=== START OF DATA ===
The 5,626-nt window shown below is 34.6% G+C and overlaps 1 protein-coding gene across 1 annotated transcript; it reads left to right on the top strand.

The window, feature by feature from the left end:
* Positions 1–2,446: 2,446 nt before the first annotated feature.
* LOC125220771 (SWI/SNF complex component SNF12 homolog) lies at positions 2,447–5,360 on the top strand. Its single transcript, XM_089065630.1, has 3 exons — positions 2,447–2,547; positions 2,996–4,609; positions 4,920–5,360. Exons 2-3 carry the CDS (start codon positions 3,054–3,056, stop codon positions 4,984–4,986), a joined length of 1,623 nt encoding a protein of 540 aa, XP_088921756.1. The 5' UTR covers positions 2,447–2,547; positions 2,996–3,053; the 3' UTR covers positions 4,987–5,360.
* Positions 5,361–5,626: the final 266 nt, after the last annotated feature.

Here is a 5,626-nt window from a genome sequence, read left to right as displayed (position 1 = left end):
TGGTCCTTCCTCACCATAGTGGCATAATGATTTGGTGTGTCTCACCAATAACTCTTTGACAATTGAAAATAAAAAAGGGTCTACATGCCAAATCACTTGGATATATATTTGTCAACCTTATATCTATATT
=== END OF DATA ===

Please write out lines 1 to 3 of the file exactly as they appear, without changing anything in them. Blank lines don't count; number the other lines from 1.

The 5,626-nt window shown below is 34.6% G+C and overlaps 1 protein-coding gene across 1 annotated transcript; it reads left to right on the top strand.

The window, feature by feature from the left end:
* Positions 1–2,446: 2,446 nt before the first annotated feature.